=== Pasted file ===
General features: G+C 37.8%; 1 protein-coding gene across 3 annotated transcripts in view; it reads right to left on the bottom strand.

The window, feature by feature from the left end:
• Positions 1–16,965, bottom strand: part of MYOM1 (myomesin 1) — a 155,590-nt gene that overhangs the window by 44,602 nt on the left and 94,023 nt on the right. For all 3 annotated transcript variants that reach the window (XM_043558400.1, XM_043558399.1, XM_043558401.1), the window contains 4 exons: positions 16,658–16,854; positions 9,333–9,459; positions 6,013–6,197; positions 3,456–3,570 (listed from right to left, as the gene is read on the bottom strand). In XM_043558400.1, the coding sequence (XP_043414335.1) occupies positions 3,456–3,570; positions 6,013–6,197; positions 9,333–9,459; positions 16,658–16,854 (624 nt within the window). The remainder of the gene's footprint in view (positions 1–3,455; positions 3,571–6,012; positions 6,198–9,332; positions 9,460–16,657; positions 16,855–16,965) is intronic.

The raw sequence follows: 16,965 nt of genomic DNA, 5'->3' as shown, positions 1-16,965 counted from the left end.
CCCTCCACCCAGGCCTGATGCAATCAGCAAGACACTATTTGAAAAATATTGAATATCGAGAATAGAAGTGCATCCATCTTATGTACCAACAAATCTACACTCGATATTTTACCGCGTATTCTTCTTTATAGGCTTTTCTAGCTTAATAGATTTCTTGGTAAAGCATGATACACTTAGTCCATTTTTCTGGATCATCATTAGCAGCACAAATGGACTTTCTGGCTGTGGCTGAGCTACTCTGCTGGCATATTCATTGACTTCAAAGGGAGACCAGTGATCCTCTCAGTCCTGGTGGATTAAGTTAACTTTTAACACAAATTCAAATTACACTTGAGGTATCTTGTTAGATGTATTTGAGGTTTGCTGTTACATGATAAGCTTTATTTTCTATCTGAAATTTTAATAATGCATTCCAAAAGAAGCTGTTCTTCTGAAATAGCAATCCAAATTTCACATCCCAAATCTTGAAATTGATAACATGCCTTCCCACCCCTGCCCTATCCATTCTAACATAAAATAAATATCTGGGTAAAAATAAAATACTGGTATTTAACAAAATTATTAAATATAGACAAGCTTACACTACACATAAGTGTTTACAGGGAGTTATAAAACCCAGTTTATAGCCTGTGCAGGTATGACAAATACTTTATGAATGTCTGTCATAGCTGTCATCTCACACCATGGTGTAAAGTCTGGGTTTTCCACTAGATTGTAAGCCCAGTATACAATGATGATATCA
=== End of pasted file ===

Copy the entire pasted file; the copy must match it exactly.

General features: G+C 37.8%; 1 protein-coding gene across 3 annotated transcripts in view; it reads right to left on the bottom strand.

The window, feature by feature from the left end:
• Positions 1–16,965, bottom strand: part of MYOM1 (myomesin 1) — a 155,590-nt gene that overhangs the window by 44,602 nt on the left and 94,023 nt on the right. For all 3 annotated transcript variants that reach the window (XM_043558400.1, XM_043558399.1, XM_043558401.1), the window contains 4 exons: positions 16,658–16,854; positions 9,333–9,459; positions 6,013–6,197; positions 3,456–3,570 (listed from right to left, as the gene is read on the bottom strand). In XM_043558400.1, the coding sequence (XP_043414335.1) occupies positions 3,456–3,570; positions 6,013–6,197; positions 9,333–9,459; positions 16,658–16,854 (624 nt within the window). The remainder of the gene's footprint in view (positions 1–3,455; positions 3,571–6,012; positions 6,198–9,332; positions 9,460–16,657; positions 16,855–16,965) is intronic.

The raw sequence follows: 16,965 nt of genomic DNA, 5'->3' as shown, positions 1-16,965 counted from the left end.
CCCTCCACCCAGGCCTGATGCAATCAGCAAGACACTATTTGAAAAATATTGAATATCGAGAATAGAAGTGCATCCATCTTATGTACCAACAAATCTACACTCGATATTTTACCGCGTATTCTTCTTTATAGGCTTTTCTAGCTTAATAGATTTCTTGGTAAAGCATGATACACTTAGTCCATTTTTCTGGATCATCATTAGCAGCACAAATGGACTTTCTGGCTGTGGCTGAGCTACTCTGCTGGCATATTCATTGACTTCAAAGGGAGACCAGTGATCCTCTCAGTCCTGGTGGATTAAGTTAACTTTTAACACAAATTCAAATTACACTTGAGGTATCTTGTTAGATGTATTTGAGGTTTGCTGTTACATGATAAGCTTTATTTTCTATCTGAAATTTTAATAATGCATTCCAAAAGAAGCTGTTCTTCTGAAATAGCAATCCAAATTTCACATCCCAAATCTTGAAATTGATAACATGCCTTCCCACCCCTGCCCTATCCATTCTAACATAAAATAAATATCTGGGTAAAAATAAAATACTGGTATTTAACAAAATTATTAAATATAGACAAGCTTACACTACACATAAGTGTTTACAGGGAGTTATAAAACCCAGTTTATAGCCTGTGCAGGTATGACAAATACTTTATGAATGTCTGTCATAGCTGTCATCTCACACCATGGTGTAAAGTCTGGGTTTTCCACTAGATTGTAAGCCCAGTATACAATGATGATATCA